It had never occurred to me until that moment that kids and skiing not only mix well, but are a perfect match. And it was just that combination of fearlessness and ability to pick up new things that I was counting on years later when we took our boys to Ski Big Bear when they were about six or seven. Since then, the three of us have had a lot of great days not just skiing, but enjoying some of the other benefits of a day on the slopes: getting a chance to shoot the breeze while standing on line, talking music and whatnot on the lifts, and just generally having a good time away from the pressures of school and the distractions of home.

So even if you’ve never been skiing or are looking for an excuse to get back out after some time away, now’s the perfect time to pack up the kids and take advantage some of the resources out there. There are, for instance, late season packages, discount ski passes offered by retailers such as Costco, and the very tidy And… now’s the time to start thinking about your fourth or fifth grader for next year because there are skipass and passport programs available for free lift tickets wherever you may be. Do it.

Ski Utah's 5th grade Passport and 6th grade Snowpass programs

New York’s 4th grade program


New Hampshire



Wednesday, February 9, 2011

Hey Midwest, had enough? Come on over and crash with us for a while.

I’ve been told, I think, that there are all sorts of reasons why the Midwest is a paradise unrivalled in modern history and that living there is just peachy. Mostly that thinking seems to revolve around how the people who live there are genuine 'mericans and that they love mom, apple pie and the flag just a little bit more than anyone else. Detractors will note that while that may or may not be true, it’s kind of hard to ignore some of the nonsense that goes on in the heartland.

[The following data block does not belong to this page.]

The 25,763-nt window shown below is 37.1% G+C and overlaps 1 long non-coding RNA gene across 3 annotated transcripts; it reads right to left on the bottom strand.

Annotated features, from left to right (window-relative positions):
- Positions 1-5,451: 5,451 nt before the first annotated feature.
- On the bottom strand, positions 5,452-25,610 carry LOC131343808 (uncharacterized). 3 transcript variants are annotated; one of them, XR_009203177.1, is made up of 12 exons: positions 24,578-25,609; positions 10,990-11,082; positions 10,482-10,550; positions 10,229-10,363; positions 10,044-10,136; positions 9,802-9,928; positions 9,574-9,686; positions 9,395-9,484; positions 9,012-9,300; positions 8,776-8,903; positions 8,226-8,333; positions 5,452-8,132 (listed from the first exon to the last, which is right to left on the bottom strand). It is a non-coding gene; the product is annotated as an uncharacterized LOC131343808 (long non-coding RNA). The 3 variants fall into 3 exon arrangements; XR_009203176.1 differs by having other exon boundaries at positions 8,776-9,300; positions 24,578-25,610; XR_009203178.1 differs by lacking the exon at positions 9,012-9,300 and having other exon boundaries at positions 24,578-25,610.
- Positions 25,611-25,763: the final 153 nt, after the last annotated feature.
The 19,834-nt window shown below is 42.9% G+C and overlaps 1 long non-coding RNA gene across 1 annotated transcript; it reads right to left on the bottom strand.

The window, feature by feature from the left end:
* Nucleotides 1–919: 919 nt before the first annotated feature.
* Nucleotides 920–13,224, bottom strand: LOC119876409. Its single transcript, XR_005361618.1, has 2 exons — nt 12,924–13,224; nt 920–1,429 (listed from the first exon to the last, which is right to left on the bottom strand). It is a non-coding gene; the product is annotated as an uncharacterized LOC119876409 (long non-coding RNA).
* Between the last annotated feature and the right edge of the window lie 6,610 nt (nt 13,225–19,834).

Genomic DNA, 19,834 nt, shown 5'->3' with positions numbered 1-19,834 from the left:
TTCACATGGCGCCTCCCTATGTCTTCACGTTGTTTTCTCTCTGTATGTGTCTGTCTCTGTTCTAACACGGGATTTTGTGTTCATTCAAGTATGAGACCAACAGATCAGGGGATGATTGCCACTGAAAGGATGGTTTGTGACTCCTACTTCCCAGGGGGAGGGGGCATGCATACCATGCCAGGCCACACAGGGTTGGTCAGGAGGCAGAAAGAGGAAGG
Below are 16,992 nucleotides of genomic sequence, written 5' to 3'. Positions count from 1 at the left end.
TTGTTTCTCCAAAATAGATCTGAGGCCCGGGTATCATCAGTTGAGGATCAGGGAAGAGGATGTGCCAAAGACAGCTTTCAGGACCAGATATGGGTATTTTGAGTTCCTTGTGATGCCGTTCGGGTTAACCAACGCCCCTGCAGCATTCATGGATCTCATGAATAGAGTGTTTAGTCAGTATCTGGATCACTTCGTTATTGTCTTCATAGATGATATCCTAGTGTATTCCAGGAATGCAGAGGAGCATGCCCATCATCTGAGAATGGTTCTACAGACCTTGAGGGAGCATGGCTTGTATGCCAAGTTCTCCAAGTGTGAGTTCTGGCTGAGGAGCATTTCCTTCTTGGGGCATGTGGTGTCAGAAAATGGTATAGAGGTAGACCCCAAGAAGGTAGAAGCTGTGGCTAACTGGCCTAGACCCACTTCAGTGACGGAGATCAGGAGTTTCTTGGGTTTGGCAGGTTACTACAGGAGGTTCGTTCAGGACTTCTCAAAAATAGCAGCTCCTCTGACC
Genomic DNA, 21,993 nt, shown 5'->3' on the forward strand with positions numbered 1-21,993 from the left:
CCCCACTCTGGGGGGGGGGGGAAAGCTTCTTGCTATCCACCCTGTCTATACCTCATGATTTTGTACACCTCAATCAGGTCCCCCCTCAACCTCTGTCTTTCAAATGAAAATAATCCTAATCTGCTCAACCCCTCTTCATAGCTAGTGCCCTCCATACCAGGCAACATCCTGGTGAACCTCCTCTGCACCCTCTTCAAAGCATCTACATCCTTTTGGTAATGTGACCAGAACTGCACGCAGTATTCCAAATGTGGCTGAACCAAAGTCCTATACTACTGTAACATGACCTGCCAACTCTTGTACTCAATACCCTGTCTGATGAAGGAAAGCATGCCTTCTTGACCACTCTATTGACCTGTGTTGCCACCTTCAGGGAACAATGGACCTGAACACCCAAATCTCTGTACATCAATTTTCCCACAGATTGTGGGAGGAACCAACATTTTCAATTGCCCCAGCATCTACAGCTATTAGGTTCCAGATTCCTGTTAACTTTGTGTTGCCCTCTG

But, as I live in a glass house as fragile as any other, I’m going to stop there before I singlehandedly jinx all of New York. Goodness knows we’ve been in a scrape or two. ‘Nuff said.

But anyway, if you should wake one day to find yourself living in heartland, there is one unassailable reason to pack your bags and catch the last milk train to the coast: blizzards. Or as I think of them: feet and feet of blowing misery if not outright attacks on middle-aged men prone to shoveling-induced cardiac arrest. In short: white blankets of bother.

I only bring this up, of course, because another blizzard is chugging across the Midwest as I sit here pecking out this little missive. Another frozen Sherman marching to the sea, leaving Oklahomans kinda sorry that they have to leave the warmth and comfort of those moms and apple pies to go outside and shovel yet again.

And the fix? Come on out and visit us in New York. Sure, we’ve had more than our share of snow this year, but we’re done now. And jeez, you wouldn’t want to spend your days worrying that you traded blizzards for fires and earthquakes, like some other coast I could mention.

Saturday, February 5, 2011

Irony Radar.

- Communicate with parents straightforwardly and simply, avoiding educational "jargon."

This morning I came across this sentence, quotation marks included, on Now it is true that my irony radar may be a smidge oversensitive, but I’m still pretty sure that if somebody felt the need to highlight the word jargon because it may be too confusing, it was probably a poor candidate for a bullet point about avoiding confusion.

Does any of this matter? Heck no. If nothing else it just exposes how little it takes to amuse me. Which is why the interwebs and I are so in love.